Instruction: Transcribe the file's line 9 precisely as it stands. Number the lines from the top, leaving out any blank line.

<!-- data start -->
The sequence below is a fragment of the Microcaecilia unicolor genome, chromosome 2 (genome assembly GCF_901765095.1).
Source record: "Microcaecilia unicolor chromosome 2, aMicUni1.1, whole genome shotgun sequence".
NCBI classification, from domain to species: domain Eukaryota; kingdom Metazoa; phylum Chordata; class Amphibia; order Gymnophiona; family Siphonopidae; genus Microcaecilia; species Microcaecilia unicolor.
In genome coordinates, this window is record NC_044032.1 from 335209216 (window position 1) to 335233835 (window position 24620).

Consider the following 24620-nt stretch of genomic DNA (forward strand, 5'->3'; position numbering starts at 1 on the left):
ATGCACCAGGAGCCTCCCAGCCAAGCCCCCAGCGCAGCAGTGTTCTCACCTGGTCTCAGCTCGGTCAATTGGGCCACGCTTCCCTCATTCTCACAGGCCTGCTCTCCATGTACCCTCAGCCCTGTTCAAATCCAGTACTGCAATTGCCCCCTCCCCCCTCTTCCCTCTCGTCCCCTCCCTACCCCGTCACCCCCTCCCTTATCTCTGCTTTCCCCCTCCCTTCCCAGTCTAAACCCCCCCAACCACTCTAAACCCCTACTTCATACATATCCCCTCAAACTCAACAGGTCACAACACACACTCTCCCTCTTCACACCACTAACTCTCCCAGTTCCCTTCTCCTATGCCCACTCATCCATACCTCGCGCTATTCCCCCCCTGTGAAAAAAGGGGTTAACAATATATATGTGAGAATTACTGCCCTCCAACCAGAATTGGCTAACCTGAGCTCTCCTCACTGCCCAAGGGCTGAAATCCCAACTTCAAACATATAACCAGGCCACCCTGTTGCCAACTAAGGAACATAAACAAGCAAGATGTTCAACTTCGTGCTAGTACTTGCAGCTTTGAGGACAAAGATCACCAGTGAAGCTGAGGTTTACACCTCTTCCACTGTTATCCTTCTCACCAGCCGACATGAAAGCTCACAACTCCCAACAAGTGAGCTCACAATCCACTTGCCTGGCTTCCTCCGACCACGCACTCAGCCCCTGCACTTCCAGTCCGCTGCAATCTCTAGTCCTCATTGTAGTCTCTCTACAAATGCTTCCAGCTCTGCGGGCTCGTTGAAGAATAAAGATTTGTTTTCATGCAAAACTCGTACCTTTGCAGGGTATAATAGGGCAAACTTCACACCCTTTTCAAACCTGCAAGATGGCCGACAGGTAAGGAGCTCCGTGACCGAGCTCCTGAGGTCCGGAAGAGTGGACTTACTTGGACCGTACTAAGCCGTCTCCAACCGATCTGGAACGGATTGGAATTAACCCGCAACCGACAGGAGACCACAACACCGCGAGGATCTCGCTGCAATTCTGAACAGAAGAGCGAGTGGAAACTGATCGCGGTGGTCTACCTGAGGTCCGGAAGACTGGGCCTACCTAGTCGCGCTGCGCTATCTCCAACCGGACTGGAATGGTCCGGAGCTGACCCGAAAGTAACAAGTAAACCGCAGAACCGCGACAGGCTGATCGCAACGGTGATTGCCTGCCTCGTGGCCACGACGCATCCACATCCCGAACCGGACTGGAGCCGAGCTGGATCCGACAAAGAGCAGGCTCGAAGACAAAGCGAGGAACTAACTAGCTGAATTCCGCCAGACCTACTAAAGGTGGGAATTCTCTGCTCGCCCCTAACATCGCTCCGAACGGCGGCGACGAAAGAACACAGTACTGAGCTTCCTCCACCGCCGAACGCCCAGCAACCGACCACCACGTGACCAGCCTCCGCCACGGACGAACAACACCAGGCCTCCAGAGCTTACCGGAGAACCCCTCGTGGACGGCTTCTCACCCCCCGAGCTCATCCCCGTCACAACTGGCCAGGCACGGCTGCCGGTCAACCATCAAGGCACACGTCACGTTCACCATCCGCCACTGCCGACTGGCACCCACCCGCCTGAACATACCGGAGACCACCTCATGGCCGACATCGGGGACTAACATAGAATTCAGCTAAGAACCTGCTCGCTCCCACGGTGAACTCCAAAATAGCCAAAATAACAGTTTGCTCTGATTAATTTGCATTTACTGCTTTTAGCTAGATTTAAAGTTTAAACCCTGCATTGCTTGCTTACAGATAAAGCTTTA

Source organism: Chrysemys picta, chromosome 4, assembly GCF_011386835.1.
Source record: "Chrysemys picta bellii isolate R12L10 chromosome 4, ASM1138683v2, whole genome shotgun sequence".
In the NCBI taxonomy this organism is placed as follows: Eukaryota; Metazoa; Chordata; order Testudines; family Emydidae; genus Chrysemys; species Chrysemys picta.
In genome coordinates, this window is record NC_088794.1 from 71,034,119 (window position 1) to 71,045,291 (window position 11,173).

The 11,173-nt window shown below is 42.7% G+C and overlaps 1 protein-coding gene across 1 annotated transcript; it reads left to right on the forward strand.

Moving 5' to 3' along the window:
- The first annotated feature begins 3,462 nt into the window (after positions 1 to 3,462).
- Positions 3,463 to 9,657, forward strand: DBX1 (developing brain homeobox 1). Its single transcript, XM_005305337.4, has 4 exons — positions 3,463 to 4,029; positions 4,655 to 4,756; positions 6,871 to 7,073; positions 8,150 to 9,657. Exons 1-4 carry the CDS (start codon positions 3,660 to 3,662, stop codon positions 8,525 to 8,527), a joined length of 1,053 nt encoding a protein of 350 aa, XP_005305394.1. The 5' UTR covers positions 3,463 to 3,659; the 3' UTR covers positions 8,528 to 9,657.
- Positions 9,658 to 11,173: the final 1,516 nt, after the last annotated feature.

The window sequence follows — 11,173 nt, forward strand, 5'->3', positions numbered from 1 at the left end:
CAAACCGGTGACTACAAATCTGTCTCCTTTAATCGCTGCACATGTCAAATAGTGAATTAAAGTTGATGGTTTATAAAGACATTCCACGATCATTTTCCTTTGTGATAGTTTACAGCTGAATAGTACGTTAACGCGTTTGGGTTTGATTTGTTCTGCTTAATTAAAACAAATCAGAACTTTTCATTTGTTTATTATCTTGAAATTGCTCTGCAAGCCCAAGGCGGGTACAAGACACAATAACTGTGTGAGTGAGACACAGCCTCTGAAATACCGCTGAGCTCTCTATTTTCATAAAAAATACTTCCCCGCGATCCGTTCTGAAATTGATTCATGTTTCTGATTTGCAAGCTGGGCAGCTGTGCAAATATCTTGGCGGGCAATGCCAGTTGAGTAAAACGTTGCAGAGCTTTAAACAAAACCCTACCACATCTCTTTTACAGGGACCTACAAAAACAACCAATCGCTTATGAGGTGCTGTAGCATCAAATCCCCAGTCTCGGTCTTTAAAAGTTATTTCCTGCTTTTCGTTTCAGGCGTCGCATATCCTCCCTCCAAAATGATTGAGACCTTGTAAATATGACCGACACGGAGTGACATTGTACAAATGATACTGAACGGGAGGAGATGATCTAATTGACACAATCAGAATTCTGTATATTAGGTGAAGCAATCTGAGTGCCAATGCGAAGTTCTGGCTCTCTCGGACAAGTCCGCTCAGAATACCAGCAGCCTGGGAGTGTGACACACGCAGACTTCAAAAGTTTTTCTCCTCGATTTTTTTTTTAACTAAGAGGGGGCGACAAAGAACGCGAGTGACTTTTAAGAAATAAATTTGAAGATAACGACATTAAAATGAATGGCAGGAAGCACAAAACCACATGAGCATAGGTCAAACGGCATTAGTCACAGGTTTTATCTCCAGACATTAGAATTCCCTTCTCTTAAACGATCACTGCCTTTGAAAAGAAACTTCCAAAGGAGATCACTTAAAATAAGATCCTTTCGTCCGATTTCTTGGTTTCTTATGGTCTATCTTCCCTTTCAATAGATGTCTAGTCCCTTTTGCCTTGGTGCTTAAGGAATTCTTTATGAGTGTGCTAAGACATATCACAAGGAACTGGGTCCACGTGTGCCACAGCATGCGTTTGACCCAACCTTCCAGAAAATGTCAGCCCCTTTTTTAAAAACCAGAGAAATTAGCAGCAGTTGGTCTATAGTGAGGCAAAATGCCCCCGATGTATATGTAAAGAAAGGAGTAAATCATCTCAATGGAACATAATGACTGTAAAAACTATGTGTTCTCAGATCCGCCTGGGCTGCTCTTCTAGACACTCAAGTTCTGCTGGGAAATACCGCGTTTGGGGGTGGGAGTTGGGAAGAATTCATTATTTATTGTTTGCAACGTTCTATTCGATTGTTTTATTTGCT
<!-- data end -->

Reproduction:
In the NCBI taxonomy this organism is placed as follows: Eukaryota; Metazoa; Chordata; order Testudines; family Emydidae; genus Chrysemys; species Chrysemys picta.